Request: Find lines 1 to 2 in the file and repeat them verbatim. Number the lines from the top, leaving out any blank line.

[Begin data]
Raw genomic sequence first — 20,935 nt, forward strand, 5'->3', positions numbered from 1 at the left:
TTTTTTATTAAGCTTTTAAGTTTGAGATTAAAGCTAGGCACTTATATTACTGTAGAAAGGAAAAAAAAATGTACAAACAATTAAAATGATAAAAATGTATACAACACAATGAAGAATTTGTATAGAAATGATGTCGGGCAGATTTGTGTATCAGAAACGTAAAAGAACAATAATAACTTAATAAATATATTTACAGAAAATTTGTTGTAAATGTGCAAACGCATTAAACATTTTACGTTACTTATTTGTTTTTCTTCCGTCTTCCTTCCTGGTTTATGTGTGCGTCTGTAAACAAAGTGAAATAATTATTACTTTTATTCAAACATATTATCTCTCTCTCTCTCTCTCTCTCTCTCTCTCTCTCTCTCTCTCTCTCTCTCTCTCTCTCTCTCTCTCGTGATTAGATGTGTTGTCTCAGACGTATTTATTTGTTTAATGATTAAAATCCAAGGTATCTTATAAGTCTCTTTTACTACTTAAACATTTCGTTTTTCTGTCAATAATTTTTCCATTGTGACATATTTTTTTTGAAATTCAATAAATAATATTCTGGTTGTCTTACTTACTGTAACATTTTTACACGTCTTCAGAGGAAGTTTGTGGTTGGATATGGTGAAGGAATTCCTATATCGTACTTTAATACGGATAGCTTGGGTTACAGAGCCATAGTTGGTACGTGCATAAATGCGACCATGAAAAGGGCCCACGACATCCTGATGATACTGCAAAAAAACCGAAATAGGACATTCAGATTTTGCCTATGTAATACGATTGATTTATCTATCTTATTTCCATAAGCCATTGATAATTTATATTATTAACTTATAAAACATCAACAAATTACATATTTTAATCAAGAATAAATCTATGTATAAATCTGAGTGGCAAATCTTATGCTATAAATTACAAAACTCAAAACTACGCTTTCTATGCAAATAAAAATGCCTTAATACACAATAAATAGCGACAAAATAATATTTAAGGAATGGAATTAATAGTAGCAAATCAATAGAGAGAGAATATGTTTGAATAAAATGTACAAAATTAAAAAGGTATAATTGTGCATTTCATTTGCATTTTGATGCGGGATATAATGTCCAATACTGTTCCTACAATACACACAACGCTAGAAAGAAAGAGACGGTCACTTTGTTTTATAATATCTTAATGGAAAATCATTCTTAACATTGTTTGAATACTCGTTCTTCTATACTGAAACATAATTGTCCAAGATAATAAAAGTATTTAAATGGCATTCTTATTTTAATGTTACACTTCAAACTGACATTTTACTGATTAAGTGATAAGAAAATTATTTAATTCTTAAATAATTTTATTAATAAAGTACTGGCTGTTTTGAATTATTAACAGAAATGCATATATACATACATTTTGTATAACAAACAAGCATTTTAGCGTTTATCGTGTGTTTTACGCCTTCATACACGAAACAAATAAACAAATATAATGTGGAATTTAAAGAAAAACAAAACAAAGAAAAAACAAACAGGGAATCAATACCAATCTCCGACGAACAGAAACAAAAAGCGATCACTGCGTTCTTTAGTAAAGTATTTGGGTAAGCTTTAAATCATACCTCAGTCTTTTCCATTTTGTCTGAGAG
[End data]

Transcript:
Raw genomic sequence first — 20,935 nt, forward strand, 5'->3', positions numbered from 1 at the left:
TTTTTTATTAAGCTTTTAAGTTTGAGATTAAAGCTAGGCACTTATATTACTGTAGAAAGGAAAAAAAAATGTACAAACAATTAAAATGATAAAAATGTATACAACACAATGAAGAATTTGTATAGAAATGATGTCGGGCAGATTTGTGTATCAGAAACGTAAAAGAACAATAATAACTTAATAAATATATTTACAGAAAATTTGTTGTAAATGTGCAAACGCATTAAACATTTTACGTTACTTATTTGTTTTTCTTCCGTCTTCCTTCCTGGTTTATGTGTGCGTCTGTAAACAAAGTGAAATAATTATTACTTTTATTCAAACATATTATCTCTCTCTCTCTCTCTCTCTCTCTCTCTCTCTCTCTCTCTCTCTCTCTCTCTCTCTCTCTCTCTCGTGATTAGATGTGTTGTCTCAGACGTATTTATTTGTTTAATGATTAAAATCCAAGGTATCTTATAAGTCTCTTTTACTACTTAAACATTTCGTTTTTCTGTCAATAATTTTTCCATTGTGACATATTTTTTTTGAAATTCAATAAATAATATTCTGGTTGTCTTACTTACTGTAACATTTTTACACGTCTTCAGAGGAAGTTTGTGGTTGGATATGGTGAAGGAATTCCTATATCGTACTTTAATACGGATAGCTTGGGTTACAGAGCCATAGTTGGTACGTGCATAAATGCGACCATGAAAAGGGCCCACGACATCCTGATGATACTGCAAAAAAACCGAAATAGGACATTCAGATTTTGCCTATGTAATACGATTGATTTATCTATCTTATTTCCATAAGCCATTGATAATTTATATTATTAACTTATAAAACATCAACAAATTACATATTTTAATCAAGAATAAATCTATGTATAAATCTGAGTGGCAAATCTTATGCTATAAATTACAAAACTCAAAACTACGCTTTCTATGCAAATAAAAATGCCTTAATACACAATAAATAGCGACAAAATAATATTTAAGGAATGGAATTAATAGTAGCAAATCAATAGAGAGAGAATATGTTTGAATAAAATGTACAAAATTAAAAAGGTATAATTGTGCATTTCATTTGCATTTTGATGCGGGATATAATGTCCAATACTGTTCCTACAATACACACAACGCTAGAAAGAAAGAGACGGTCACTTTGTTTTATAATATCTTAATGGAAAATCATTCTTAACATTGTTTGAATACTCGTTCTTCTATACTGAAACATAATTGTCCAAGATAATAAAAGTATTTAAATGGCATTCTTATTTTAATGTTACACTTCAAACTGACATTTTACTGATTAAGTGATAAGAAAATTATTTAATTCTTAAATAATTTTATTAATAAAGTACTGGCTGTTTTGAATTATTAACAGAAATGCATATATACATACATTTTGTATAACAAACAAGCATTTTAGCGTTTATCGTGTGTTTTACGCCTTCATACACGAAACAAATAAACAAATATAATGTGGAATTTAAAGAAAAACAAAACAAAGAAAAAACAAACAGGGAATCAATACCAATCTCCGACGAACAGAAACAAAAAGCGATCACTGCGTTCTTTAGTAAAGTATTTGGGTAAGCTTTAAATCATACCTCAGTCTTTTCCATTTTGTCTGAGAG